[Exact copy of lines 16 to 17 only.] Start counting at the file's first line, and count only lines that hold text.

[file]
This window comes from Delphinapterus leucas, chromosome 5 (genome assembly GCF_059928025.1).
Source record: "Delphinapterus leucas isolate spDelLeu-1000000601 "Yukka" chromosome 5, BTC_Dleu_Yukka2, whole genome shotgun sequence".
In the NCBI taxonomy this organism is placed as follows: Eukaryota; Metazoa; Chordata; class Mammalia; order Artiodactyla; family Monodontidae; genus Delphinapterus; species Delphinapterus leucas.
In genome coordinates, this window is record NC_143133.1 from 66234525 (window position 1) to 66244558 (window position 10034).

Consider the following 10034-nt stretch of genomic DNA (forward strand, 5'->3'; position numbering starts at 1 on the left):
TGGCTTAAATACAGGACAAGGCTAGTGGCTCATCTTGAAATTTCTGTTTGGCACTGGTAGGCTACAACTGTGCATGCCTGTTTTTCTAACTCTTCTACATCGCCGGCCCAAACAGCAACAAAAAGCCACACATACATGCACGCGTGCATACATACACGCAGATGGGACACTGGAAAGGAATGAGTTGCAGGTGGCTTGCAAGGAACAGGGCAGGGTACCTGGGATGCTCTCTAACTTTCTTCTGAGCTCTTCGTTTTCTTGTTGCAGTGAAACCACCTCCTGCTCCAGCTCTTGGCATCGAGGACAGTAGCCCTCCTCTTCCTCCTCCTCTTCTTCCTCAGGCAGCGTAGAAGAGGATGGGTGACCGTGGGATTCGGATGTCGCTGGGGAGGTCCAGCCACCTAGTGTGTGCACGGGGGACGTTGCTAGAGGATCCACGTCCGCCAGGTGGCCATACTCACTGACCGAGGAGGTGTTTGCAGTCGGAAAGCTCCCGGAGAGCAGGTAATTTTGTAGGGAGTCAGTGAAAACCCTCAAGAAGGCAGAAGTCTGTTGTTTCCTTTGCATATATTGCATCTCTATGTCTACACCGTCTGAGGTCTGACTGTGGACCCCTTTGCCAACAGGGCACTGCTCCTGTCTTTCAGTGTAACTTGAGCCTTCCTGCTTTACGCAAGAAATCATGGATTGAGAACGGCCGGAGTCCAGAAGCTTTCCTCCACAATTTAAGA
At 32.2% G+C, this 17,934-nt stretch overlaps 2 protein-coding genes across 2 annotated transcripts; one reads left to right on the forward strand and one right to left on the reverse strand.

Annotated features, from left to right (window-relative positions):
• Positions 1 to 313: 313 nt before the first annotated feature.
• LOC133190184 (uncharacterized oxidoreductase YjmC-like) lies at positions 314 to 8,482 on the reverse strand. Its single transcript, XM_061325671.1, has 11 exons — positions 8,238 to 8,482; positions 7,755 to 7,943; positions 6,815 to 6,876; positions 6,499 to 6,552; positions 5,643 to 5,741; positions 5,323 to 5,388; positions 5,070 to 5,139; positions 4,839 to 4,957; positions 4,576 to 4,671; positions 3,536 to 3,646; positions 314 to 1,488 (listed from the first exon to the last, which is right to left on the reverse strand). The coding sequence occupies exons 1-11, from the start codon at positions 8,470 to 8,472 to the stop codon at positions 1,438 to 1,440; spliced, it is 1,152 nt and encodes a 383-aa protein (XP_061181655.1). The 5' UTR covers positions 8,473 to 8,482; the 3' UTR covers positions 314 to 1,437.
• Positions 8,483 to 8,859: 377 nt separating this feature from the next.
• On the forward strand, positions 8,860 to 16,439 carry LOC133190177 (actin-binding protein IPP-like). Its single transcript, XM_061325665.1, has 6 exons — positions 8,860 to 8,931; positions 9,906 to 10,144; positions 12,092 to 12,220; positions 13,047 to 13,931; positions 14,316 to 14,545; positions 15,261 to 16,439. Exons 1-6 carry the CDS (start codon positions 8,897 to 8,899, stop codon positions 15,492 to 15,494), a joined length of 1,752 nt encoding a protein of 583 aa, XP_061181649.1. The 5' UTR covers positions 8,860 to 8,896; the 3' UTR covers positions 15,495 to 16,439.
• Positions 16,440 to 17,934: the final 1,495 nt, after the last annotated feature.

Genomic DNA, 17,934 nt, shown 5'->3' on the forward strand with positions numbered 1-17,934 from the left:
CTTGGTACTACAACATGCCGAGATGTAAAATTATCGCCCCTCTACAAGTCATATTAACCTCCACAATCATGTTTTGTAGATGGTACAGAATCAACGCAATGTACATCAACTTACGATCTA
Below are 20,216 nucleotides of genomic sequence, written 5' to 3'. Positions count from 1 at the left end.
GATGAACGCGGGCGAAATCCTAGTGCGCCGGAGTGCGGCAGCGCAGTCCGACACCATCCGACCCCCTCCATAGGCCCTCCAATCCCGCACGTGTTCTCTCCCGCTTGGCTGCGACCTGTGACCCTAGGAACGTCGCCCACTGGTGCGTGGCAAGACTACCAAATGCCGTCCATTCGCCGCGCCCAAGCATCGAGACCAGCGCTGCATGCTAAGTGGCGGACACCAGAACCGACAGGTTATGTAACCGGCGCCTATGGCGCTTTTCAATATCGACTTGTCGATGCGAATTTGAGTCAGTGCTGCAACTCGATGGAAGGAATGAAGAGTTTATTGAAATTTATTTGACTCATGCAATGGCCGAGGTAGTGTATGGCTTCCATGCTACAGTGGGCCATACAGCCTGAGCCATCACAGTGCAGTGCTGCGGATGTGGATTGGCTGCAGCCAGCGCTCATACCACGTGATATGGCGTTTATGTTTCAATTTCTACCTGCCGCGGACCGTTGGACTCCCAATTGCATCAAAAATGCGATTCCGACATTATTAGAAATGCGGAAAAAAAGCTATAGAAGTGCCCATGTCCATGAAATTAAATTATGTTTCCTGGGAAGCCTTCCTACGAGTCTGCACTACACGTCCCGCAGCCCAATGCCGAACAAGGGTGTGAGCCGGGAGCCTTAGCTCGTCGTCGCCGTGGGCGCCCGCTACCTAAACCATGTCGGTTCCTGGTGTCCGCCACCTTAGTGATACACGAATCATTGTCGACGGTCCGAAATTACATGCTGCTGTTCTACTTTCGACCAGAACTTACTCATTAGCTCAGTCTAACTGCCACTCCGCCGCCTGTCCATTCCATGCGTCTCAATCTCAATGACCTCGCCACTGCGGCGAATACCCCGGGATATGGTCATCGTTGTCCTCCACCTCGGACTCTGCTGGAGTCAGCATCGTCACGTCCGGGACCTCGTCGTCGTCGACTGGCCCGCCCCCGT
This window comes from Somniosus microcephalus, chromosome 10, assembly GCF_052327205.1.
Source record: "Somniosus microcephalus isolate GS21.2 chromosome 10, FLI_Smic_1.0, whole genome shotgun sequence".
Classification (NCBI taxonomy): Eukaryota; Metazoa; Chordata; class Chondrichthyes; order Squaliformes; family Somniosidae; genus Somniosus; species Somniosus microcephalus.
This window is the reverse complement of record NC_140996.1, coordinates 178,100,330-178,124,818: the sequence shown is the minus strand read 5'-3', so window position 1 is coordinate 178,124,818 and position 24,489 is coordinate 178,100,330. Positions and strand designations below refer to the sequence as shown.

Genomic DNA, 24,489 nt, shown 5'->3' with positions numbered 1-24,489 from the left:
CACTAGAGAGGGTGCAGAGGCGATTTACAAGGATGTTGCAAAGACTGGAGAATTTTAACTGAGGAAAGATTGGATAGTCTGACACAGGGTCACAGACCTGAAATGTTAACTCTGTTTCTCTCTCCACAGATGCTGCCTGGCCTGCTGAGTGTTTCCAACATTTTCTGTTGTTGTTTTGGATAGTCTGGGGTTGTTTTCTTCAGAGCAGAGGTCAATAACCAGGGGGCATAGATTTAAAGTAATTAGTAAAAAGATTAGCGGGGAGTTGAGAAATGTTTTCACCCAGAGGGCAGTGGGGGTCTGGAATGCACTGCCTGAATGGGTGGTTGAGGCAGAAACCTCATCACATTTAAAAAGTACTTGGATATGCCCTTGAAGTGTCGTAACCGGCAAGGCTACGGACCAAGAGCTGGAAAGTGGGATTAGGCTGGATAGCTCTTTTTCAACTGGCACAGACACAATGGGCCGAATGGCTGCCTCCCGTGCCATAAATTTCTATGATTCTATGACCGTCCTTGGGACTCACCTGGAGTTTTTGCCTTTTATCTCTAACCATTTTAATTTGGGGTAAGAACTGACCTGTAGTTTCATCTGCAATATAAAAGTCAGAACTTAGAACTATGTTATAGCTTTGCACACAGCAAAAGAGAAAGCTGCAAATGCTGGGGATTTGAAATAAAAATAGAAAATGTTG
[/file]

Below are 20,216 nucleotides of genomic sequence, written 5' to 3'. Positions count from 1 at the left end.
GATGAACGCGGGCGAAATCCTAGTGCGCCGGAGTGCGGCAGCGCAGTCCGACACCATCCGACCCCCTCCATAGGCCCTCCAATCCCGCACGTGTTCTCTCCCGCTTGGCTGCGACCTGTGACCCTAGGAACGTCGCCCACTGGTGCGTGGCAAGACTACCAAATGCCGTCCATTCGCCGCGCCCAAGCATCGAGACCAGCGCTGCATGCTAAGTGGCGGACACCAGAACCGACAGGTTATGTAACCGGCGCCTATGGCGCTTTTCAATATCGACTTGTCGATGCGAATTTGAGTCAGTGCTGCAACTCGATGGAAGGAATGAAGAGTTTATTGAAATTTATTTGACTCATGCAATGGCCGAGGTAGTGTATGGCTTCCATGCTACAGTGGGCCATACAGCCTGAGCCATCACAGTGCAGTGCTGCGGATGTGGATTGGCTGCAGCCAGCGCTCATACCACGTGATATGGCGTTTATGTTTCAATTTCTACCTGCCGCGGACCGTTGGACTCCCAATTGCATCAAAAATGCGATTCCGACATTATTAGAAATGCGGAAAAAAAGCTATAGAAGTGCCCATGTCCATGAAATTAAATTATGTTTCCTGGGAAGCCTTCCTACGAGTCTGCACTACACGTCCCGCAGCCCAATGCCGAACAAGGGTGTGAGCCGGGAGCCTTAGCTCGTCGTCGCCGTGGGCGCCCGCTACCTAAACCATGTCGGTTCCTGGTGTCCGCCACCTTAGTGATACACGAATCATTGTCGACGGTCCGAAATTACATGCTGCTGTTCTACTTTCGACCAGAACTTACTCATTAGCTCAGTCTAACTGCCACTCCGCCGCCTGTCCATTCCATGCGTCTCAATCTCAATGACCTCGCCACTGCGGCGAATACCCCGGGATATGGTCATCGTTGTCCTCCACCTCGGACTCTGCTGGAGTCAGCATCGTCACGTCCGGGACCTCGTCGTCGTCGACTGGCCCGCCCCCGT